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The inflation dragon stirs.



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MEDIA RELEASE

 

Lindsay Tanner MP

Acting Shadow Treasurer and Shadow Minister for Finance and Consumer Affairs

 

27 October 1999

 

The inflation dragon stirs

 

“In July of this year, Peter Costello claimed that ‘there was no life in the inflation dragon’. T oday’s inflation figures should send a warning to the Prime Minister and his Treasurer that the inflation dragon still breathes”, said Mr Tanner.

 

Today’s consumer price figures show a rise in Australia’s inflation rate to its highest annual rate for 3 years. Both the headline and recalculated underlying inflation rates are trending up.

 

The official figures, however, reveal that the headline inflation rate more than doubled in the September quarter, jumping up by 0.9 per cent. The annual rate of inflation jumped from 1.1 per cent to 1.7 per cent. While the ABS has ceased publishing its Treasury underlying series, a re-calculation of the Treasury underlying series shows a rise in the annual rate to l.9percent.

 

Today’s inflation figures reveal that:

 

  • house p rices rose 5.5 per cent in the year and 2 per cent in the quarter;
  • the price of property rates and charges rose 5.2 per cent in the quarter;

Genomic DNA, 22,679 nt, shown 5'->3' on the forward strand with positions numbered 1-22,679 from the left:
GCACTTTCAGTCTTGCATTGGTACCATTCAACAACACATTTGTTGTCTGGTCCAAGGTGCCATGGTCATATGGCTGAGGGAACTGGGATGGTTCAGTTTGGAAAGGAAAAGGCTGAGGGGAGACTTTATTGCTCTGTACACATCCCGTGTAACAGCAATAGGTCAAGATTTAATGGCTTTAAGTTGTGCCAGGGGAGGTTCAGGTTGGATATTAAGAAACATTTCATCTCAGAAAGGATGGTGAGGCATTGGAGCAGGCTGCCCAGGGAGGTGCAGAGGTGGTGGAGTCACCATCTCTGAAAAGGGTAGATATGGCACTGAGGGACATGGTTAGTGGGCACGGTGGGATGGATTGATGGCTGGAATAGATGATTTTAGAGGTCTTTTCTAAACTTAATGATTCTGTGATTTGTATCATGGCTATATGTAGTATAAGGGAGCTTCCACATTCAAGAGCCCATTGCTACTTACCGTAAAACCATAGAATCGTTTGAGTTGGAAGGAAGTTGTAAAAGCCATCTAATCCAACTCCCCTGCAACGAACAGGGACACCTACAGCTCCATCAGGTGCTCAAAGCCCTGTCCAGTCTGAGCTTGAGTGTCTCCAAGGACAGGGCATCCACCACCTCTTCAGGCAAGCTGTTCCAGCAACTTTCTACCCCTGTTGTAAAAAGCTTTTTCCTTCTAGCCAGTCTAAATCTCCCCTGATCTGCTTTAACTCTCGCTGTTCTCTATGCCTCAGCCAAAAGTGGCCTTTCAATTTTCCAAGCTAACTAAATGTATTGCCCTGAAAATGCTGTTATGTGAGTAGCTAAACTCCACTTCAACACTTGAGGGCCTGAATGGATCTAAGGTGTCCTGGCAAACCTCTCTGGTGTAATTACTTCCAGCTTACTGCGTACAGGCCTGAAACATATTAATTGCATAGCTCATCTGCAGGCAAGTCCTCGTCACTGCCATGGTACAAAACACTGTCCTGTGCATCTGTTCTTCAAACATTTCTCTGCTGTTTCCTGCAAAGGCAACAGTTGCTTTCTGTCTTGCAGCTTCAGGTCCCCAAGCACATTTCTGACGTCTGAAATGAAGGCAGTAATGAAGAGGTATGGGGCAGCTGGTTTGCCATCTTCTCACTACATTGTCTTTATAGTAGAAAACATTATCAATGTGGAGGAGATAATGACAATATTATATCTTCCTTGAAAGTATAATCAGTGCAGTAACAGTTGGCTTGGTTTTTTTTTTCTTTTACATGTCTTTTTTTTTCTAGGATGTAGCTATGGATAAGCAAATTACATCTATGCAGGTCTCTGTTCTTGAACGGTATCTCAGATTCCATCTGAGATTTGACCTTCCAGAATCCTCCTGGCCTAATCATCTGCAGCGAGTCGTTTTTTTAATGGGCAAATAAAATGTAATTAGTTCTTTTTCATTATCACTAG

• house insurance is up 5.2 per cent in the year;
  • vehicle insurance is up 7.3 per cent in the year,
  • petrol prices rose 9.9 per cent in the year;
  • education and child care costs are up 4.3 per cent in the year; and
  • domestic holiday travel and accommodation is up 4.6 per cent in the year.

 

And this is before the Howard-Costello-Lees GST.

 

“Introducing the GST package is lik e poking the inflation dragon with a large stick”, warned Mr Tanner.

 

Shrouded by his hubris, the Treasurer has become complacent about the Australian economy despite being the Australian record holder with:

  • the lowest rate of household savings;
  • the highes t level of household debt and rising credit card indebtedness;
  • the highest current account deficit;
  • the highest trade deficit; and
  • the highest foreign debt.

 

“Growth in the Australian economy has increasingly become unbalanced with consumption dominating a nd investment waning. And more and more Australians are not sharing in the benefits of economic growth,” said Mr Tanner.

 

The hard work of the 1980s and the early 1990s has resulted in a major pay-off in the 1990s with the ‘step down’ in inflation (see graph) and the ‘step up’ in multi factor

productivity.

 

At a time when inflation is starting to stir, a. peek over the horizon reveals that in the coming year:

 

  • the government will preside over the biggest ever fiscal loosening (with its $20 billion draw down on the surplus over three years to buy its unfair (1ST) with a further threat of $3.8 billion if the government fails to implement the deferred measures on business tax as announced, including the taxation of trusts;
  • the government will introduce its unfair 10 per cent GST on nearly everything that Australians consume and still hasn’t revealed its inflationary impact;
  • the stimulus of the Olympics; and
  • there are growing expectations of a pick up in world growth and inflation.

 

“Today’s inflation result shou ld thus be a wake up call to the Treasurer.”, said

Mr Tanner.

 

 

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Further information: Lindsay Tanner (03) 9347 5000 or Pradeep Philup (02) 6277 4045 (w) or (0416) 214 760

 

 

att  1999-10-29  11:57